An Independent School • Grades 5-12

by Ari Worthman, director of college counseling

Pictured clockwise from top left: Director of College Counseling Ari Worthman, Director of Equity and Inclusion Debbie Bensadon, College Money Method CEO Paul Martin, and Associate Director of Admissions/Financial Aid Programs Director Tearon Joseph.

Like several of my new colleagues, I started my career in college admissions, in my case, as an admissions officer at my alma mater, Haverford College. In 2004, annual costs, both at Haverford and other private institutions, were more than $40,000 for the first time. Pundits speculated that the higher education bubble would finally burst. Admissions officers worried if they would fill their classes. But the bubble didn’t burst. Colleges did fill their classes. And most selective colleges still do, even today when the cost of many private institutions hovers around $80,000, and the cost of Washington’s public universities is between $24,000 and $29,000.

As the cost of college has risen, so has the number of families needing financial aid. While Lakeside’s college counseling office has always supported families through the financial aid application process, changing financial aid policies and the different ways that colleges award financial aid have made the process increasingly difficult to navigate.

Over the last few months, Lakeside’s college counseling office, diversity, equity and inclusion team, and financial aid office, have been working together to identify ways to best support families in preparing to fund a college education. We’re excited to announce a series of new online workshops led by CEO and founder of College Money Method, Paul Martin. These workshops will be open to all Lakeside families and will support them in preparing for and navigating the college financial aid process.

As our teams explored Martin’s programming, we were impressed by the depth of his knowledge, his commitment to making college financially accessible, and his creative approach. Inspired by his own journey of navigating the financial aid process in the 1990s — the first in his family to attend college, Martin and his family applied for financial aid without any support or guidance — Martin has developed an educational approach to financial aid for families whose students are in grades 5 though 12. His workshops are interactive: not only does he allow extensive time for questions, but participants gain access to workbooks and other resources that Martin designed. It’s the most comprehensive financial aid programming we’ve found, and feedback from peer schools who have implemented Martin’s programming has been extremely positive.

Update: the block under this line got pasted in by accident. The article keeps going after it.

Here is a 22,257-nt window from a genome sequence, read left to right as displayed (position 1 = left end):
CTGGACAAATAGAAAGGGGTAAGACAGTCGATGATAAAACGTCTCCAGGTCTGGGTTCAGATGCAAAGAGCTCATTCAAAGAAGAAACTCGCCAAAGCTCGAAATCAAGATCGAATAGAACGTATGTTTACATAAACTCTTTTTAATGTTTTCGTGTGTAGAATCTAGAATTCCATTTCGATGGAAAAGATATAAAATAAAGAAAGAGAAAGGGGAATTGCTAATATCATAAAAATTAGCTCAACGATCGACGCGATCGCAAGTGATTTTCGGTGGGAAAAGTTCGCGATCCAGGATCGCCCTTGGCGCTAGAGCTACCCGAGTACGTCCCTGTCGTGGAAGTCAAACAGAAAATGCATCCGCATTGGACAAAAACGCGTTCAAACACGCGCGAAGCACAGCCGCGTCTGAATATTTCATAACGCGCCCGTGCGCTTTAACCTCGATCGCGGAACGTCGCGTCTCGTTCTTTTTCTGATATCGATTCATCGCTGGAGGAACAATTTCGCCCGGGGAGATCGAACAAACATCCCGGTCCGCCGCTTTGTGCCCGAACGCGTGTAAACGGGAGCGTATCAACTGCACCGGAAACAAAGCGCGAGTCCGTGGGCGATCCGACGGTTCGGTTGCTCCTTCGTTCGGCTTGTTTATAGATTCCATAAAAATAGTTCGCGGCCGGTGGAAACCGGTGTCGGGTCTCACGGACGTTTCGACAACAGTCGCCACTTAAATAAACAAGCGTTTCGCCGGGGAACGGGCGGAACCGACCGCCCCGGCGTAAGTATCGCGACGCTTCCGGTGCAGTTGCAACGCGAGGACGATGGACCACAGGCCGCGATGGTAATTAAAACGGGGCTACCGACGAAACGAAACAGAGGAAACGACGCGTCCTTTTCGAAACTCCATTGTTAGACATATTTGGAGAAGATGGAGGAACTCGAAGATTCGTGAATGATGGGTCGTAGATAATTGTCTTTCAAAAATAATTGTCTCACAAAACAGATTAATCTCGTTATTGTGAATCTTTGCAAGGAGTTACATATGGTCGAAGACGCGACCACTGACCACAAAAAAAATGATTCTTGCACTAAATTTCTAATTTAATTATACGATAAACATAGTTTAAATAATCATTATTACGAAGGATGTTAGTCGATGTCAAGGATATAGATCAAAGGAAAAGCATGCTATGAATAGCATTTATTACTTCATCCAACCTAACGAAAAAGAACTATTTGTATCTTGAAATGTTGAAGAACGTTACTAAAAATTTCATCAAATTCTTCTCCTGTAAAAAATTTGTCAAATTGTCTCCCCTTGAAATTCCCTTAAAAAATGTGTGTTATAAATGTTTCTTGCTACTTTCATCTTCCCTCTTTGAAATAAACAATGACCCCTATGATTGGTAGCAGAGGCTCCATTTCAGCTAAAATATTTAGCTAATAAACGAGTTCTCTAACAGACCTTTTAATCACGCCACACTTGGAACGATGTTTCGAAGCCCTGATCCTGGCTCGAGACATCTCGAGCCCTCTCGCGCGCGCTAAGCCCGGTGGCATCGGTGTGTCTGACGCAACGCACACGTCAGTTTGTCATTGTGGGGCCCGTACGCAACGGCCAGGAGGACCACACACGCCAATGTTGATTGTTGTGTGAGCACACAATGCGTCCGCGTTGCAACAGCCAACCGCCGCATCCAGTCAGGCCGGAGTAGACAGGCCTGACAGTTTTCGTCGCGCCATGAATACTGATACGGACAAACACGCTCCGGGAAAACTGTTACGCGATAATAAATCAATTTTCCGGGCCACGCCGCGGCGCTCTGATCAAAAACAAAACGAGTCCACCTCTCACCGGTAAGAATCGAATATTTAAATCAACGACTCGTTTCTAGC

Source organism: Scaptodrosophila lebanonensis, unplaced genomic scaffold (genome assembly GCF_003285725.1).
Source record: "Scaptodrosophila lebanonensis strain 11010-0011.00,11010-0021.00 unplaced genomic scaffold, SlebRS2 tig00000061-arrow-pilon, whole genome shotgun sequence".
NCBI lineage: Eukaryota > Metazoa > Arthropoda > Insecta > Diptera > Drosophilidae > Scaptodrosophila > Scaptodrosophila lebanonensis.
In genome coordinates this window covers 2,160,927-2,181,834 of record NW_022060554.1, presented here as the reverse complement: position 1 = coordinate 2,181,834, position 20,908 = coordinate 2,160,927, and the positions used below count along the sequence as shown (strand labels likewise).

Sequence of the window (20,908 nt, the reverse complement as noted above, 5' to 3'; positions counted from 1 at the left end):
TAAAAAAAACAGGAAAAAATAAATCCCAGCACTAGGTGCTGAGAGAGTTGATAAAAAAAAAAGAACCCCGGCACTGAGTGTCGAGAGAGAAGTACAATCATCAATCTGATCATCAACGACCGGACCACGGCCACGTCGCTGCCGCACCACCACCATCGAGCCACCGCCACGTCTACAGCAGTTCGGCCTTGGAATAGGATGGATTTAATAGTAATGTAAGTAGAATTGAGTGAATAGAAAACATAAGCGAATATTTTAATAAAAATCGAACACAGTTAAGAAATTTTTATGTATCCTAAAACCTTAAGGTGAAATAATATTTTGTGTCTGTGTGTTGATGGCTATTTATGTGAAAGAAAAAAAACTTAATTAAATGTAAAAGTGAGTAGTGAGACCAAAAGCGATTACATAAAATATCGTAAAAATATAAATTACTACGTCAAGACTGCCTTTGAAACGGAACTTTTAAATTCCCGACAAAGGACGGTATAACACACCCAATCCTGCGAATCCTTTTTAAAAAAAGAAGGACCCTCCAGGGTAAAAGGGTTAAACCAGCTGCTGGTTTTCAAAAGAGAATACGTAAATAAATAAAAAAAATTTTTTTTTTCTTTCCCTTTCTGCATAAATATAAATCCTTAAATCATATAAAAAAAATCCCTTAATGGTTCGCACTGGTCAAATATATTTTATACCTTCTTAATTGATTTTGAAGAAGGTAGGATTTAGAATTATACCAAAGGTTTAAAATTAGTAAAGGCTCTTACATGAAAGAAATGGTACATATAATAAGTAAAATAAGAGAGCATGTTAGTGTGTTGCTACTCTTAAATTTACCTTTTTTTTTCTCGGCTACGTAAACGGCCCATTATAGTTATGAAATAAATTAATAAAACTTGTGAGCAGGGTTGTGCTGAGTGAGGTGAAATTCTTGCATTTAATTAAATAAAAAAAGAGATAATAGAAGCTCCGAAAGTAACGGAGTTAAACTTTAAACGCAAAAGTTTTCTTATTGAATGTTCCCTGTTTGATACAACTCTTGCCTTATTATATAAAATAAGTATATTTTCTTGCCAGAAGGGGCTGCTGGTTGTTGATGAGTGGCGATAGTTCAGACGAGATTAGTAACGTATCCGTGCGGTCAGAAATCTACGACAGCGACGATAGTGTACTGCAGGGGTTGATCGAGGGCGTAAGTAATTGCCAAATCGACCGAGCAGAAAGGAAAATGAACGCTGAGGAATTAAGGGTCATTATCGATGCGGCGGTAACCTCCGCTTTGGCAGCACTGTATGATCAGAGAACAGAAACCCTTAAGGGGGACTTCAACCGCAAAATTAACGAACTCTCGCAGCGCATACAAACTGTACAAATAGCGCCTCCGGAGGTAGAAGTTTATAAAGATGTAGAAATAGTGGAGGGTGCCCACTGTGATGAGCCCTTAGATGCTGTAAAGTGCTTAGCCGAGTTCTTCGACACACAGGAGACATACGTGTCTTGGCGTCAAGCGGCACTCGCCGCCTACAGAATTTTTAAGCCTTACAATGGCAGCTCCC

Information about each of this year’s workshops is below. While each workshop is targeted at specific grade levels, Lakeside families with students of any age may attend any workshop. We strongly recommend that any family wondering about their ability to pay for college participate. Students are welcome to participate, too. All workshops will be recorded and available on our college counseling resources page, accessible from Veracross, shortly afterward (workbooks and other resources will also be available on our resources page).

Families can never begin planning too soon for the cost of college. We hope you’ll consider participating in these workshops.

2021-2022 Workshops

Nov. 4, 7-8:30 p.m.: Succeeding with your financial aid applications. Recommended for 12th grade families.

This workshop supports parents and guardians with a clear understanding of the entire application process, including which financials need to be reported, for increased accuracy and reduced anxiety in the application process. Senior families previously received information about this workshop via email.

Jan. 20, 7-8:30 p.m.: Learning how the financial aid process works and exploring your financial fit. Recommended for 5th – 9th grade families.

This workshop provides families with an orientation on the various college financial aid policies and how colleges use expected family contribution and financial need to determine aid so that families understand their future financial aid potential.

Feb. 10, 7-8:30 p.m.: Building financial fit and affordability into your school lists. Recommended for 11th grade families.

This workshop supports students in taking a data-driven approach to researching each college's financial aid practices and policies to make more evidence-based decisions for financial fit.

March 3, 7-8:30 p.m.: Evaluating student loans and borrowing for your college investment. Recommended for 11th and 12th grade families.

This workshop supports students and families with a detailed understanding of how student loans work, what personal finance principles to use when considering loans, and how to right size their borrowing based on future financial goals and earning potential.

March 29, 7-8:30 p.m.: Comparing financial aid awards and considering appeals. Recommended for 12th grade families.

This workshop supports families with a framework on how to standardize and compare disparate financial aid awards to understand their full four-year costs, as well as provide guidance on when it is appropriate to appeal and how to do so successfully.

May 18, 7-8:30 p.m.: Understanding how colleges assess your financial situation and aid eligibility. Recommended for 10th grade families.

This workshop supports families with in-depth knowledge of how the applications' (FAFSA and CSS Profile) formulas assess their income and assets so that families can make decisions earlier in high school to increase their eligibility.

Ari Worthman is Lakeside’s director of college counseling. Reach him and other members of the team at Read more about how Lakeside is supporting students and families during times of change, through restructuring the college counseling office and establishing a school-day testing program.